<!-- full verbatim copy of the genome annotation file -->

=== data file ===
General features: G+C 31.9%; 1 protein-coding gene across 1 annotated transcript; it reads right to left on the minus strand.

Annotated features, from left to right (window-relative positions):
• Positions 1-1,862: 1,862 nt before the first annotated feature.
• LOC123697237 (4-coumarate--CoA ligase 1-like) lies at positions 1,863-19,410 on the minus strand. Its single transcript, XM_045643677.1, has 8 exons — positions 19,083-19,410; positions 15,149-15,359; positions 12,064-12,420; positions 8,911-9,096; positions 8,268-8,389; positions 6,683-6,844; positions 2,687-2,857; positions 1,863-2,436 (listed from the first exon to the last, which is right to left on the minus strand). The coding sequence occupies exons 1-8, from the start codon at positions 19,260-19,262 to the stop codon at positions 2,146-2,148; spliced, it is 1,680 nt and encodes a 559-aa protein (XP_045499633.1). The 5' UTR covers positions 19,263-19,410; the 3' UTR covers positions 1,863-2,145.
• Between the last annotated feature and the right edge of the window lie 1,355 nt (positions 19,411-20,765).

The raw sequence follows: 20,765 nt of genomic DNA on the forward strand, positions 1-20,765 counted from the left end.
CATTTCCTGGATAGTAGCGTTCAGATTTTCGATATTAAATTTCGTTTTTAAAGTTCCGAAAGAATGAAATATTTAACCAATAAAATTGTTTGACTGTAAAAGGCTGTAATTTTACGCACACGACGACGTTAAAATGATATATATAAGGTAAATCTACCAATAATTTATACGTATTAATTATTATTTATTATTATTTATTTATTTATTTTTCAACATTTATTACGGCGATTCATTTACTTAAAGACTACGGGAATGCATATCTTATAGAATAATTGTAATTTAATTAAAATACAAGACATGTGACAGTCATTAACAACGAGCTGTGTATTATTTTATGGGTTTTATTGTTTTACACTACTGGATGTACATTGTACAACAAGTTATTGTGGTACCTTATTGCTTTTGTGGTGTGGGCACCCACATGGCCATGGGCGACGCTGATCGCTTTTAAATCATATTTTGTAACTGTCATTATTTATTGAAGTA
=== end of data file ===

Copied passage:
General features: G+C 31.9%; 1 protein-coding gene across 1 annotated transcript; it reads right to left on the minus strand.

Annotated features, from left to right (window-relative positions):
• Positions 1-1,862: 1,862 nt before the first annotated feature.
• LOC123697237 (4-coumarate--CoA ligase 1-like) lies at positions 1,863-19,410 on the minus strand. Its single transcript, XM_045643677.1, has 8 exons — positions 19,083-19,410; positions 15,149-15,359; positions 12,064-12,420; positions 8,911-9,096; positions 8,268-8,389; positions 6,683-6,844; positions 2,687-2,857; positions 1,863-2,436 (listed from the first exon to the last, which is right to left on the minus strand). The coding sequence occupies exons 1-8, from the start codon at positions 19,260-19,262 to the stop codon at positions 2,146-2,148; spliced, it is 1,680 nt and encodes a 559-aa protein (XP_045499633.1). The 5' UTR covers positions 19,263-19,410; the 3' UTR covers positions 1,863-2,145.
• Between the last annotated feature and the right edge of the window lie 1,355 nt (positions 19,411-20,765).

The raw sequence follows: 20,765 nt of genomic DNA on the forward strand, positions 1-20,765 counted from the left end.
CATTTCCTGGATAGTAGCGTTCAGATTTTCGATATTAAATTTCGTTTTTAAAGTTCCGAAAGAATGAAATATTTAACCAATAAAATTGTTTGACTGTAAAAGGCTGTAATTTTACGCACACGACGACGTTAAAATGATATATATAAGGTAAATCTACCAATAATTTATACGTATTAATTATTATTTATTATTATTTATTTATTTATTTTTCAACATTTATTACGGCGATTCATTTACTTAAAGACTACGGGAATGCATATCTTATAGAATAATTGTAATTTAATTAAAATACAAGACATGTGACAGTCATTAACAACGAGCTGTGTATTATTTTATGGGTTTTATTGTTTTACACTACTGGATGTACATTGTACAACAAGTTATTGTGGTACCTTATTGCTTTTGTGGTGTGGGCACCCACATGGCCATGGGCGACGCTGATCGCTTTTAAATCATATTTTGTAACTGTCATTATTTATTGAAGTA